Split the costs: roomies are great! If you have a friend from a writing group, a fan board, a costuming club, or whatever, share a room to split the cost. As a bonus, you’ll have someone to talk to late at night.
Crashing in a room: your mileage may vary on this one. As a female I’m disinclined to do this unless I know the people very very well. But that said, if you do know people who have a room and don’t mind you crashing there, you can usually get a cot from the main desk (at Westercon it was $15/night) which you can roll into the room. If there isn’t room for one, you can DIY it by asking for a lot of extra pillows and blankets, and build up your own little nest in a corner. You’ll get weird looks at about the 5th extra pillow, but it’s worth it. Lay a line of pillows down to make a makeshift mattress, then a blanket on them to roughly keep them together, and then you plus a blanket and another pillow go on top of that.
3) Frugal food.
At a con, you’re running from place to place with barely any time to get anywhere, so scouting out a cheap place to eat isn’t always an option. Hotels know this, and charge exorbitant amounts for what is often really bad food (thanks, $6 coffee swill that’s been sitting in the bottom of the coffeemaker all night).
Bring your own: Yeah, I’m the person with granola bars and fruit in my bag. They don’t take up a lot of room, and you can quell your munchies quickly. If you’ve driven, you have a whole trunkful of space to put food to bring with. Nuts and granola bars have protein to keep you sated, fruits and veggies have fiber to fill you up, and most of them don’t need refrigeration. (Protip: do not leave your fruits in a very hot car all day. Apples might survive, but softer fruits like cherries will ferment and stink. I tell you this from experience.) Bring some cookies and such to share, too!
The con suite: The Secret Masters of Fandom at one point decided that cons should give out food, and hooray for them. Con suites usually have light snacks like fruits and veggies and cheeses and chips, plus coffee. They ask that you don’t just use the suite for your three squares a day, but you can wander in and grab what you need. Especially free coffee. Did I mention the coffee?
But everyone’s going to a restaurant: Yeah, sometimes this is what’s going to need to happen. If your favorite author invites you to join and you get starry-eyed at the mere mention of their name, you’re going. You can either go nuts and suck up the cost, or you can fill up on other food prior (your own, the con suite) and just order something light. You’ll still get to go, and a single appetizer won’t set you nearly as far back.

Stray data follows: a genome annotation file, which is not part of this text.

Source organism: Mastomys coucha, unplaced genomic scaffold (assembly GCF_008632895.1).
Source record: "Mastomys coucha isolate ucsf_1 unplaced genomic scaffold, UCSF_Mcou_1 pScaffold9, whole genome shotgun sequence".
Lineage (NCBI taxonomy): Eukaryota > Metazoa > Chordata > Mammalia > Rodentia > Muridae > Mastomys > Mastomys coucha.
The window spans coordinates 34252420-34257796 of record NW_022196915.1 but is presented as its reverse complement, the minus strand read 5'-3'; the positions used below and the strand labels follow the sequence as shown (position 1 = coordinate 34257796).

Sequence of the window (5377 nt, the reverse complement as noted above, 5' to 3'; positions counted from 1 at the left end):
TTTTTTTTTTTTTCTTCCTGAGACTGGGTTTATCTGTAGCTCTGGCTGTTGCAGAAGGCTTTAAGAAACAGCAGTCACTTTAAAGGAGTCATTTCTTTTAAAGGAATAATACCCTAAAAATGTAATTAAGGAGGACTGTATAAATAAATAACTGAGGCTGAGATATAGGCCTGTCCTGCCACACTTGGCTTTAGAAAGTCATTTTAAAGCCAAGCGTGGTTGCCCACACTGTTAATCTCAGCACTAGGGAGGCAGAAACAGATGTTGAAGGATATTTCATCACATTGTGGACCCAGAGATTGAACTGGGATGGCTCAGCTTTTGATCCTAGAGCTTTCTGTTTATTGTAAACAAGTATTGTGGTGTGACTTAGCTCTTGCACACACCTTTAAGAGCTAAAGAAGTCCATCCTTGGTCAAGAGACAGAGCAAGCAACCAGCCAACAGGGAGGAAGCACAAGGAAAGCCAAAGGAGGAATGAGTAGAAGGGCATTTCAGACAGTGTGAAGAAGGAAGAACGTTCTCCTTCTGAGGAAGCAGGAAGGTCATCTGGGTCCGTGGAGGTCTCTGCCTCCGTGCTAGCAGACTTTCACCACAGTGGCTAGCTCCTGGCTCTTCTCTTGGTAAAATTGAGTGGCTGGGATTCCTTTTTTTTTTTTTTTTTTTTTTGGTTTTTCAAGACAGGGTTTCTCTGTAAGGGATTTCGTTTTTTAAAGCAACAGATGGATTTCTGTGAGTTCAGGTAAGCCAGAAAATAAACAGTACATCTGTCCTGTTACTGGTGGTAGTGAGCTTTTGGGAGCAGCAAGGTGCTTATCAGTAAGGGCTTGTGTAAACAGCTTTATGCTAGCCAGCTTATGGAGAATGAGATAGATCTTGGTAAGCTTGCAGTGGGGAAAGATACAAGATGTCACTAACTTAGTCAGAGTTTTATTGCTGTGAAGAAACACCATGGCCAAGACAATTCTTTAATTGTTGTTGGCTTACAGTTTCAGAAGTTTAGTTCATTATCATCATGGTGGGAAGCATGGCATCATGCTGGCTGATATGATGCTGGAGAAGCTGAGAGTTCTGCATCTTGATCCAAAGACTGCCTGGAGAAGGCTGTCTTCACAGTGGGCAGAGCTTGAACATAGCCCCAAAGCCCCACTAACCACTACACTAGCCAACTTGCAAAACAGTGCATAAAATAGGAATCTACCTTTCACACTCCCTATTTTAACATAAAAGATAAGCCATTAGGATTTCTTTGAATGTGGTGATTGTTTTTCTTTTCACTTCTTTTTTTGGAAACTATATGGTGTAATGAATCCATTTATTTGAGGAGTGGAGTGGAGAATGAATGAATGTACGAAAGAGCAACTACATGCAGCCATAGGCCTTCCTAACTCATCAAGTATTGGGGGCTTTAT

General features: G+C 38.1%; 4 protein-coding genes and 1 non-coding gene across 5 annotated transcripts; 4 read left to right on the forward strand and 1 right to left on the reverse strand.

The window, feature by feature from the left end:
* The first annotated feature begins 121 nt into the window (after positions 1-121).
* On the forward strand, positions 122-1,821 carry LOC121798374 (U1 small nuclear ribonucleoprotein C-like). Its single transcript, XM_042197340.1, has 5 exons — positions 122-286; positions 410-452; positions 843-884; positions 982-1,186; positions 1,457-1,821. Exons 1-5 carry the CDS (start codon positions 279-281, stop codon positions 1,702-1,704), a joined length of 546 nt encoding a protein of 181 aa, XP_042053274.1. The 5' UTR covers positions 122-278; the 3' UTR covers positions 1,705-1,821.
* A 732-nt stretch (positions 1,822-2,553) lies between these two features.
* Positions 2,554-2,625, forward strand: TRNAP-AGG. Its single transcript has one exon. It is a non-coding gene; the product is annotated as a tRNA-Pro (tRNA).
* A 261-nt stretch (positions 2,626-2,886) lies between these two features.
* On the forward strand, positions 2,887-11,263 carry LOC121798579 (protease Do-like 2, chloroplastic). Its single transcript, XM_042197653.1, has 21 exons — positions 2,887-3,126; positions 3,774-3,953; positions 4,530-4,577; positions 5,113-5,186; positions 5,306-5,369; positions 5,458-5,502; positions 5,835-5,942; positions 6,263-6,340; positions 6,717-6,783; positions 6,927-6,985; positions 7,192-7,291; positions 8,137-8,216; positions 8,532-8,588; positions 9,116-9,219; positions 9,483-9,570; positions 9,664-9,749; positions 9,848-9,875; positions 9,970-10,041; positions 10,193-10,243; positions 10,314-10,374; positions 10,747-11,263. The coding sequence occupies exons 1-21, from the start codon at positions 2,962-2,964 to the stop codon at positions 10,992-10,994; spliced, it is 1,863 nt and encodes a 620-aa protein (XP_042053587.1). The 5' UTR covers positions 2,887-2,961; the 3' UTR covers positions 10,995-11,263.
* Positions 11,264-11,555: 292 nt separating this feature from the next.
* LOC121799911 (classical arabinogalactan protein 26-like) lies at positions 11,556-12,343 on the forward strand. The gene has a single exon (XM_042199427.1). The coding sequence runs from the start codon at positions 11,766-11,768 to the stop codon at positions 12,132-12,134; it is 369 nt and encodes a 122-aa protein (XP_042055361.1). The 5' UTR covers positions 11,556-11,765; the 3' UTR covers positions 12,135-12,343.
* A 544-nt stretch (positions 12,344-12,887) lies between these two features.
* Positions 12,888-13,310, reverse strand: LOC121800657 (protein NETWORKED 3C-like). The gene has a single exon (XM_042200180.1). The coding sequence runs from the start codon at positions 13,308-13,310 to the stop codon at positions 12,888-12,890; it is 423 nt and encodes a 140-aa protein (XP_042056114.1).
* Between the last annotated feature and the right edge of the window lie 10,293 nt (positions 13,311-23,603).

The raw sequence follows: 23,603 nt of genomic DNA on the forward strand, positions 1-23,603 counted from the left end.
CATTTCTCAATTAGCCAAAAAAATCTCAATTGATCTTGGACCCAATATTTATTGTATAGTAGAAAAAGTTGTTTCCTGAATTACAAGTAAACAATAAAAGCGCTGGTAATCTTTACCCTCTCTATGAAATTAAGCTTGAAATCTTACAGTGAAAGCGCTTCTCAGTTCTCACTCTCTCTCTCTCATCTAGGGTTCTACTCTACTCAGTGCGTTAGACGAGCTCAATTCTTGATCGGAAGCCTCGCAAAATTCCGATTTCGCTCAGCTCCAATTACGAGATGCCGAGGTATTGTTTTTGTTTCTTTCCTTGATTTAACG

Drinks: This may be the hardest one on the list. You can of course bring your own, but then you’re that sad person drinking alone in their room. Most parties will just give you alcohol, so start with those and get your drink on. If you’re going to barcon (you know, where people have their own little con at the bar), you can always order a ginger ale instead, which is far cheaper. Especially since you still have your buzz from the parties.
4) The Dealer’s Room, the Art Show
Oh dear god, the dealer’s room. Where merchants specifically attuned to your needs and interests bring out their wares and spread them in front of you appealingly. And then the art show, where you find everything your walls have been missing. A few good ways to keep to your budget:
The "Little Luggage" Technique: Only buy what you can fit in your existing, tiny luggage. And you’re already squashing a fair amount of stuff into just a carry-on.
The "Cash Only" Technique: Set a budget in advance, and put it in cash in your wallet. Once it’s gone, it’s gone. No plastic.
The "Gifts Only" Technique: If you can justify it as a gift for someone, great. Nothing for you though. Those are too easy to justify. The enormous broadsword is awesome, but would your brother really appreciate it enough for you to spend the cash? Nah, he’s not that cultured.
5) Happy Tech
I don’t know about you, but I need my devices happy and healthy for a good con experience. I take my laptop for taking notes, my phone for following what’s going on on Twitter, and a veritable rat’s nest of cables.